Can you improve your writing by avoiding silly grammar mistakes?
As social networking is predominately text driven, it really is a good idea to make sure your writing is up to an acceptable and readable standard.
There’s nothing worse than reading a tweet, Google+ or Facebook entry or blog post that is full of errors. It really gives an impression to the reader that you are either careless, r worse, a bit of a dope.
So to help you make a better impression on the few million people that may be reading you, (yes, daunting isn’t it?) here are a few tips you might want to consider.
1. Always check that your verb agree with the subject. I hates this mistake with a passion.
2. Almost every comptupter has a speelchekker, so use it. Yoo could even use teh auto-tect correction for commun errors.
3. Typos involving small common words like that and than, it and is and there and their are easy to make. Check then before you hit the send button. Better to be save that sorry.
4. One mistake that irks me is the incorrect use of capitalisation. i just cringe when i see this error.
4. When you use numbered bullets, make sure they are correctly sequential.
6. Check your formatting in blog posts as errors are not always obvious.
7. USE OF SHOUTING CAPITALS WILL OFFEND READERS, SO DON’T USE THEM. Except for unavoidable things. LOL
8. There are some who think; oddly enough, that punctuation – commas, colons and em dashes, are a sign: or symbolic, of high intellect. In fact, the opposite is true and you stand a good chance of looking like a real fool.
9. I dislike sentences that always start with I. I hate it in fact. I stop reading instantly. I would advise against it. I would.
10. Reading long passages of text on the Internet; whether it be on a computer, laptop or mobile phone is very tiring on a reader’s eyes so you should be careful not to ramble on with long sentences and un-paragraphed passages of text that are neither informative nor interesting as you will lose your reader very quickly as they will become bored and stop reading your diatribe quicker than you can say Jack Robinson, so don’t just keep typing ad infinitum about your pet subject in long and badly punctuated sentences that keep waffling on without ever coming to the point that was probably your intention to begin with but you forgot about once you got started and decided to add one extra point in your sentence that should have included a relative pronoun but you got lazy and just used a random comma and kept on typing. Phew!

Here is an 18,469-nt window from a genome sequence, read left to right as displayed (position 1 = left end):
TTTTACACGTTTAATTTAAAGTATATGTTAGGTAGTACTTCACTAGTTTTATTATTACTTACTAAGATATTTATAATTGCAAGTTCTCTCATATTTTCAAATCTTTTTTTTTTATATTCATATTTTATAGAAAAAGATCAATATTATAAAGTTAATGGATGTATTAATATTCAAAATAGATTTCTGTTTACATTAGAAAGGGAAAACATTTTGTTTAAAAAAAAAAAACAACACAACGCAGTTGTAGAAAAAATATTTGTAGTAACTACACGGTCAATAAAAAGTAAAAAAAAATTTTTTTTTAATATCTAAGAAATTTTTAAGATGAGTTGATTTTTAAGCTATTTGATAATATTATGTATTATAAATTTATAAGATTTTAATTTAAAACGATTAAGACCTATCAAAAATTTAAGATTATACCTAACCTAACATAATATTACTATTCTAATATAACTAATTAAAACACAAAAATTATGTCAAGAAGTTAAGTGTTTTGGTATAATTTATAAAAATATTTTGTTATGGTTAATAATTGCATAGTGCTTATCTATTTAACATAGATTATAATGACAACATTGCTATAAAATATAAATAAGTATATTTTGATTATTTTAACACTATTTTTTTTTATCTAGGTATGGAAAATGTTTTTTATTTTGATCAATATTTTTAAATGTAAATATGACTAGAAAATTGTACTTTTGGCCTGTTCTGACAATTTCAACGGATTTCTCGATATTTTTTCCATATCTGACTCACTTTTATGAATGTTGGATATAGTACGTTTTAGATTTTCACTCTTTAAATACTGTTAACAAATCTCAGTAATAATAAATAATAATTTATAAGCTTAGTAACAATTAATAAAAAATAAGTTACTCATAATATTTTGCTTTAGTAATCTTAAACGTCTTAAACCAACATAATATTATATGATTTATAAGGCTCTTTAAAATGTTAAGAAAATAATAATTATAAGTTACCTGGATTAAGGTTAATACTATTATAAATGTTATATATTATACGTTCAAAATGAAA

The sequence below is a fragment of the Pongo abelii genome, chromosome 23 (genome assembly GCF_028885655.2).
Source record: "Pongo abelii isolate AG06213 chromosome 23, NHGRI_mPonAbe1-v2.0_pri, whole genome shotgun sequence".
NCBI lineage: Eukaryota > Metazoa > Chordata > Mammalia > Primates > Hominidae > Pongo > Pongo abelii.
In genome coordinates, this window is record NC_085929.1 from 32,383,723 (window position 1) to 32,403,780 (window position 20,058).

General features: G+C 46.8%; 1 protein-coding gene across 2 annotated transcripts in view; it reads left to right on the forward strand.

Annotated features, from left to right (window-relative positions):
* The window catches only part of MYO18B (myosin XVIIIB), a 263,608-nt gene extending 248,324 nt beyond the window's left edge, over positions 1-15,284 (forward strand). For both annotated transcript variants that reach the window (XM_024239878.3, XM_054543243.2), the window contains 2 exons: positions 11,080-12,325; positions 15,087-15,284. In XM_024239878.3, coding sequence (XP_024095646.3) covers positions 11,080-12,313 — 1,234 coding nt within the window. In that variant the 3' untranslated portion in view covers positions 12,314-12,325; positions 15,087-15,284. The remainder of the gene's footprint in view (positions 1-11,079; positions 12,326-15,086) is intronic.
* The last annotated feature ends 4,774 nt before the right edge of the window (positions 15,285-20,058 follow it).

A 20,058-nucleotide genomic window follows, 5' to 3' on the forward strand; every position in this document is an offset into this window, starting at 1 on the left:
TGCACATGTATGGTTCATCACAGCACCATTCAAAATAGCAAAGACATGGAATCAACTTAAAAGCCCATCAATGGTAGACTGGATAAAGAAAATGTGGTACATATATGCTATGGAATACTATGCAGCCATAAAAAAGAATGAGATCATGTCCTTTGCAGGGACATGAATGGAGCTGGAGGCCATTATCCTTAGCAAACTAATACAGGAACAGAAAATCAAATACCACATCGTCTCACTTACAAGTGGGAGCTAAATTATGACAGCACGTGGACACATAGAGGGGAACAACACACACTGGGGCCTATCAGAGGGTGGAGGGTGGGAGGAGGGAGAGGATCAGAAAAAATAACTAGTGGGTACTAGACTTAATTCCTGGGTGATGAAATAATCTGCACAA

11. Be sure that your title is relevant and an accurate summary of your article.
15 thoughts on “10 Tips & Tricks To Improve Your Writing”
Thanks for the post. Always good to be reminded about things we sometimes get lazy about. (Yeah, I know I ended with a preposition, but you know what I mean.)
It’s ok Stephen. Ending a sentence with a preposition is perfectly acceptable now. It’s something Churchill would be happy to put up with! :))
Yes sir. I’ll try to keep this sound advice in mind. Although, girls just want to have fun. And nobody’s perfect but me and thee, and I’m not to sure about thee. :))
Leave me alone, TWEET DISSECTOR !
You’re a stickler ! : -)
I’ve often been told some of us are put here to serve as a warning to others…
Hooray for these rules. Now can you get people to use them?
Love and agree with number eight (purposely not beginning the sentence with “I”). Once I worked for a physician who used semicolons as if they were commas and periods. In the beginning I would transcribe what he said, but it made me feel dirty. Eventually it got to the point where I simply refused to take part in his abuse of semicolons and would no longer transcribe them. He fired me because of it. Now I try to use semicolons sparingly.
Well Lulu! You must be the first person I know who has been fired for semi colon harassment. Luckily you didn’t get harassed by his em dashes! lol
This is so ‘laugh out loud’ funny, you made me spill my glass of wine. Too bad it’s also true. Thank you for making my day. In the future I will forward you a list of my pet peeves and let you handle them!
Im soo sorry Linda. Spelling your wyne wansn’t my intention. But I look forward to receiving you ‘pet peeves’! As long as the verb agree! Cheers! :)
My passion is writing horror fiction, but my vocation is grant and technical writing. In both worlds, your suggestions are particularly apt. This is an excellent article. My personal pet peeve is #4. It makes me Nuts when I see Everything turned into a proper noun!
Agreed Hope. Although I have some pet peeves too, all 10 of these annoy me when I see them. Especially number 11. :)
Is it OK that I skipped #10 because it made my eyeballs hurt? ;-)
Great tips, Derek! I have to admit, I don’t always check my work before I send it out, and then I see those little typos all over. And then I don’t learn from my mistakes.
#4 is the most common problem I see, especially when it comes to government and corporate writing. The intention, it seems, is to make everything grander. And you just can’t convince some people.
Bit of a dope?
Is that your Aussie accent slipping out? :)
Thank your for noticing Isabella! My ‘Aussie’ vocabulary slips out occasionally. Now I do feel like a real dope. Or even better, a bit of a drongo! :)
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